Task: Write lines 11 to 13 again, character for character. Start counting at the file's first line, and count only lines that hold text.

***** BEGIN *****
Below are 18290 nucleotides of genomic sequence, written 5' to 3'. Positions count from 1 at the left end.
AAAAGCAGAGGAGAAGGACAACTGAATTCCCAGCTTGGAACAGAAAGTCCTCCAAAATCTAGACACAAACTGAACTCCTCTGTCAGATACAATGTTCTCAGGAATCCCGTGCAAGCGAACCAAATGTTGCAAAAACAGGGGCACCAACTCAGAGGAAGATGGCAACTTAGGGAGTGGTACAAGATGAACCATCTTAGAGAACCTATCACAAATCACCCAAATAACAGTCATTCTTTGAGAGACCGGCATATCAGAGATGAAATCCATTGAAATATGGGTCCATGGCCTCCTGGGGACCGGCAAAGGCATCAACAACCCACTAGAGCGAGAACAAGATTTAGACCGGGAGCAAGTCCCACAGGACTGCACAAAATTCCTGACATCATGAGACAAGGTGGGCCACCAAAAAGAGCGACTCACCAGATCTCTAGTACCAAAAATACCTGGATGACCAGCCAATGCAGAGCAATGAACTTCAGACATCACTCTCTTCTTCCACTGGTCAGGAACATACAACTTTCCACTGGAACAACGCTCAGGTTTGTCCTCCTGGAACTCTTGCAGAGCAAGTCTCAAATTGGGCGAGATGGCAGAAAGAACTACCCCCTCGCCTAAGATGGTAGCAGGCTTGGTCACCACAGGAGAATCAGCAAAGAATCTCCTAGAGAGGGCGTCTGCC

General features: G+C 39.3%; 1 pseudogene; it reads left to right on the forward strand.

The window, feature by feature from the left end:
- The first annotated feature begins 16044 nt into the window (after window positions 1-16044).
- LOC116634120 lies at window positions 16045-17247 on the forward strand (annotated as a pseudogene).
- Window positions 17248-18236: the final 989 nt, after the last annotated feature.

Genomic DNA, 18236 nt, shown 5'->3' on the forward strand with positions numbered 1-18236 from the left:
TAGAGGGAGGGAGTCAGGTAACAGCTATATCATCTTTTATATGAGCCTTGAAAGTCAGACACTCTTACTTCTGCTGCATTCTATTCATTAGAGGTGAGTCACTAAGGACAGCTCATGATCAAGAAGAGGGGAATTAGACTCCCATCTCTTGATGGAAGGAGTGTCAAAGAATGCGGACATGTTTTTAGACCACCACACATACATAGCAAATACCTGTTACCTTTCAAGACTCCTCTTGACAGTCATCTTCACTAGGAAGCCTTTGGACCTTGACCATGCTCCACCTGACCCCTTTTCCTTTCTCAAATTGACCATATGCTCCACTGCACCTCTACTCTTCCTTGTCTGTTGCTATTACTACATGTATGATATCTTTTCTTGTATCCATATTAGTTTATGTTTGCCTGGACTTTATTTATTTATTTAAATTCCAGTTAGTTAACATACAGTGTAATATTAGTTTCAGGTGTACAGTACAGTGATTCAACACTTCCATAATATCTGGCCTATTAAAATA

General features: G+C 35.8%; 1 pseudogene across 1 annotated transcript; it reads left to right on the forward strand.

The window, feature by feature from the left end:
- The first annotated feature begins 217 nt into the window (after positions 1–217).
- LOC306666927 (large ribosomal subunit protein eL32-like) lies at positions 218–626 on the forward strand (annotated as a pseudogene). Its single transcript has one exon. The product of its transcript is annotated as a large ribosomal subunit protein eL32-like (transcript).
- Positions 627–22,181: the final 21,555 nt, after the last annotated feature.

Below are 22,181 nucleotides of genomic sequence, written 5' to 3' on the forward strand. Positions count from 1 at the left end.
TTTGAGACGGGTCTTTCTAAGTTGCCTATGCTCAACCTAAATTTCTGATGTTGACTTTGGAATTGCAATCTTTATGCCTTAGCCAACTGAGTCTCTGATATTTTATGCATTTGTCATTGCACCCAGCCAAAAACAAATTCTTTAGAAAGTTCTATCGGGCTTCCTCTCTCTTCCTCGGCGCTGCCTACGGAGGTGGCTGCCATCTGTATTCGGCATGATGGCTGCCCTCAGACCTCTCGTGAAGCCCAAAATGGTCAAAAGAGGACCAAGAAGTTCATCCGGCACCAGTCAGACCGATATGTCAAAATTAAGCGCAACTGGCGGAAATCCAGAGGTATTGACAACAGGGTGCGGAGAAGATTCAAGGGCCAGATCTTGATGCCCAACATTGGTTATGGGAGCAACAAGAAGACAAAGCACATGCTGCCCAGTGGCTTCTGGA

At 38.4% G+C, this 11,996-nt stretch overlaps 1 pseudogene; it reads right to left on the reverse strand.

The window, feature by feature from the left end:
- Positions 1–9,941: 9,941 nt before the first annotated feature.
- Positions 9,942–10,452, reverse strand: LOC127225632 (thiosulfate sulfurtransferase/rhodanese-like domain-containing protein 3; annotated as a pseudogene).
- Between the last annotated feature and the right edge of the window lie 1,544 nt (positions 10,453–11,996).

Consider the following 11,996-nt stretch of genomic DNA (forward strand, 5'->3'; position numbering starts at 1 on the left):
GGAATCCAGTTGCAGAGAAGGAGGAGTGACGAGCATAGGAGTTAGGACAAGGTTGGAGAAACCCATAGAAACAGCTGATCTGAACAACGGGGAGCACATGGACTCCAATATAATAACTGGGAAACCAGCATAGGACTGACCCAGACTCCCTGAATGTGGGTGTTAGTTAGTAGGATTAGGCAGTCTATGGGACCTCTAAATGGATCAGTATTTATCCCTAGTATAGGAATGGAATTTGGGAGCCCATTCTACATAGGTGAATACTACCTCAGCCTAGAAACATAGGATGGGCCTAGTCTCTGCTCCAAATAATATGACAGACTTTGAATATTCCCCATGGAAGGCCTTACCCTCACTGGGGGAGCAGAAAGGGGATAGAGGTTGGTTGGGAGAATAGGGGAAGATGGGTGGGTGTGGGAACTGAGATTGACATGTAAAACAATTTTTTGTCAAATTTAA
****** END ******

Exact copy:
The window, feature by feature from the left end:
- The first annotated feature begins 217 nt into the window (after positions 1–217).
- LOC306666927 (large ribosomal subunit protein eL32-like) lies at positions 218–626 on the forward strand (annotated as a pseudogene). Its single transcript has one exon. The product of its transcript is annotated as a large ribosomal subunit protein eL32-like (transcript).